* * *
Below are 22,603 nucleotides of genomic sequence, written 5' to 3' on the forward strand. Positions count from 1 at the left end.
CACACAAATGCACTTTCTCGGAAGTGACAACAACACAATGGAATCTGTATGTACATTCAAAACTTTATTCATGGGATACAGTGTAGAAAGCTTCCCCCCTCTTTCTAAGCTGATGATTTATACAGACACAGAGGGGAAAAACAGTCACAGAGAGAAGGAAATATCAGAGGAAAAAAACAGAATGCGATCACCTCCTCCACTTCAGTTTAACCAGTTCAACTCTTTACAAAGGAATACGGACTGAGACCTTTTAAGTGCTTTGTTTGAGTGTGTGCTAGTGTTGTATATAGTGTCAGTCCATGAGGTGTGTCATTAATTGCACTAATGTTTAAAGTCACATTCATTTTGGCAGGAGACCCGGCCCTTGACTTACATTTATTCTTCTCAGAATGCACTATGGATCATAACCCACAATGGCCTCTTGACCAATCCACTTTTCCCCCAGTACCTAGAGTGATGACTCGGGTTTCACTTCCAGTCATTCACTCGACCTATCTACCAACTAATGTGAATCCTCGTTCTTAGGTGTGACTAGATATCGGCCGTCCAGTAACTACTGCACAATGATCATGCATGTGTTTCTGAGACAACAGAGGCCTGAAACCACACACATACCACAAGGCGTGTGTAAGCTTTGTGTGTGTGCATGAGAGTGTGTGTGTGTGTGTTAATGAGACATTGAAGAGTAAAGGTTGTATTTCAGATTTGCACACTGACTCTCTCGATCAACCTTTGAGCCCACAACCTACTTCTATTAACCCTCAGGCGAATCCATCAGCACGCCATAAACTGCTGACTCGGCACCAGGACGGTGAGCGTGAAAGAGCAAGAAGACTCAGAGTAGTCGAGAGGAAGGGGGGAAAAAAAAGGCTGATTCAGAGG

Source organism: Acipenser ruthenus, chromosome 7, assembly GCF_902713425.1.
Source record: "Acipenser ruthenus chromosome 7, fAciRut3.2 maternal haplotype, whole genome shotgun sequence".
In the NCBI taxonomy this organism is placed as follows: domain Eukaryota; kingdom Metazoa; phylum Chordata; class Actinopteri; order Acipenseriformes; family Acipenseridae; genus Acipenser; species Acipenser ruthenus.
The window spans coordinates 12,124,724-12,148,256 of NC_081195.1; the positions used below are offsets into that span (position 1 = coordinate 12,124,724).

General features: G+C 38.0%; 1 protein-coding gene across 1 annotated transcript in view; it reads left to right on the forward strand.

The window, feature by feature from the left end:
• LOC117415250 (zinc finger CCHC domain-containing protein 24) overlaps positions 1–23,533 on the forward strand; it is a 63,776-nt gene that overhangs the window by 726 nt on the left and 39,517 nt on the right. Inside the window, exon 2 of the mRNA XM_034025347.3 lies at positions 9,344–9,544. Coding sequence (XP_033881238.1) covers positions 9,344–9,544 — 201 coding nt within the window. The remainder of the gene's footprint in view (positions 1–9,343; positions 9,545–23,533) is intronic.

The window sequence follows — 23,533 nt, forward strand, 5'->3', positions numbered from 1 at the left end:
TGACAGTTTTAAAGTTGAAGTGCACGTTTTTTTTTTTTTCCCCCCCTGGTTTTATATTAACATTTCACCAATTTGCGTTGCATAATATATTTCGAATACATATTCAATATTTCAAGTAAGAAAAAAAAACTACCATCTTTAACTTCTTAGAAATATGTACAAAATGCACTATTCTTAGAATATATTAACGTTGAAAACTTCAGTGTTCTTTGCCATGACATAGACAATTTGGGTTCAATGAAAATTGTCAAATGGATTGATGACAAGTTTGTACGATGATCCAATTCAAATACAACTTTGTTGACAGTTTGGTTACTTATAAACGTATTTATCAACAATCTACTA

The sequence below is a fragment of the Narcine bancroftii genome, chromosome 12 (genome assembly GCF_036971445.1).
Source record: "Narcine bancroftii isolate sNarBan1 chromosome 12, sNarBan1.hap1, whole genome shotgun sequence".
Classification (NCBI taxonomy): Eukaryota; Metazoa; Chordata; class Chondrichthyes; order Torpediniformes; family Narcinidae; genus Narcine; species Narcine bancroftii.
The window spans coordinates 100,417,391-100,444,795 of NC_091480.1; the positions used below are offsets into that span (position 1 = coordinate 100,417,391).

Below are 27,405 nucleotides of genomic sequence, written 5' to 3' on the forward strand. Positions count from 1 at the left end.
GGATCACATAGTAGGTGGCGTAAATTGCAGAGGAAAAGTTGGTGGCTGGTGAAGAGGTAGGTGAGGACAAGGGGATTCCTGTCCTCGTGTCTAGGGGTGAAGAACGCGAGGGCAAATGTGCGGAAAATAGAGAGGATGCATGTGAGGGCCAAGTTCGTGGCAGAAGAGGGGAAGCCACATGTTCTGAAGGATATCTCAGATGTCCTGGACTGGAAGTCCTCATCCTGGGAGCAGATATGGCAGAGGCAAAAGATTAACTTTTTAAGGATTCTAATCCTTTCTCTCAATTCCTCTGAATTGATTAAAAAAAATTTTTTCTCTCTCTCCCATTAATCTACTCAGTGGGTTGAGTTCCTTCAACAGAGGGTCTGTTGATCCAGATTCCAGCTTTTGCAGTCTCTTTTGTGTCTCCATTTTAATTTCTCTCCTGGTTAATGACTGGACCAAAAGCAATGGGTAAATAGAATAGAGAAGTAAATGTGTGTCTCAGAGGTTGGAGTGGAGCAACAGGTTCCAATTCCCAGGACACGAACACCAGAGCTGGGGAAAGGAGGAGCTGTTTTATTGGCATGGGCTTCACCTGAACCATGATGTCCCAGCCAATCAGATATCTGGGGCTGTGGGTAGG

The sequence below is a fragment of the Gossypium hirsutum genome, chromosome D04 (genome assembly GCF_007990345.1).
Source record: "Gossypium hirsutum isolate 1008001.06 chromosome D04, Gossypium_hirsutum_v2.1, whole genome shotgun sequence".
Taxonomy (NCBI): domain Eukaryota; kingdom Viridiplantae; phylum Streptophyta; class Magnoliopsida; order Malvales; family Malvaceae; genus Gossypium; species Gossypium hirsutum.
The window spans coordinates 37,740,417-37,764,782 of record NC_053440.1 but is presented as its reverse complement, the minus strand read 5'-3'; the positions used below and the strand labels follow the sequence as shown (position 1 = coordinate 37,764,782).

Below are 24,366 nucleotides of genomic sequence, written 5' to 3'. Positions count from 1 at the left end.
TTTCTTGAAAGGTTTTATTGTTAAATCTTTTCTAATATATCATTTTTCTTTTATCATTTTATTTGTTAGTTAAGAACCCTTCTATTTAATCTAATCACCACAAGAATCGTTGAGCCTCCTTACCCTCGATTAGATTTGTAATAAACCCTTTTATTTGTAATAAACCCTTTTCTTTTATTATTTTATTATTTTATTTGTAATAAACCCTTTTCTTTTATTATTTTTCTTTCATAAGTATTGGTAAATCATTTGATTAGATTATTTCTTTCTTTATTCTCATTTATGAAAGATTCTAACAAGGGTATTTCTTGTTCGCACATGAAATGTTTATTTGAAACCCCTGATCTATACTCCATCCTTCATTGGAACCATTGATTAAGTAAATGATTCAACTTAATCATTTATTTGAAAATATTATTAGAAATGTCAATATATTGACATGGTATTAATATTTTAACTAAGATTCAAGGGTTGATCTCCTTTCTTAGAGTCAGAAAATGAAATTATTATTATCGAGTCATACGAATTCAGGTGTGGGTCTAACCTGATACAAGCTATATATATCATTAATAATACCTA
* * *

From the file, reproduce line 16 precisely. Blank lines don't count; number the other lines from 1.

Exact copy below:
Below are 27,405 nucleotides of genomic sequence, written 5' to 3' on the forward strand. Positions count from 1 at the left end.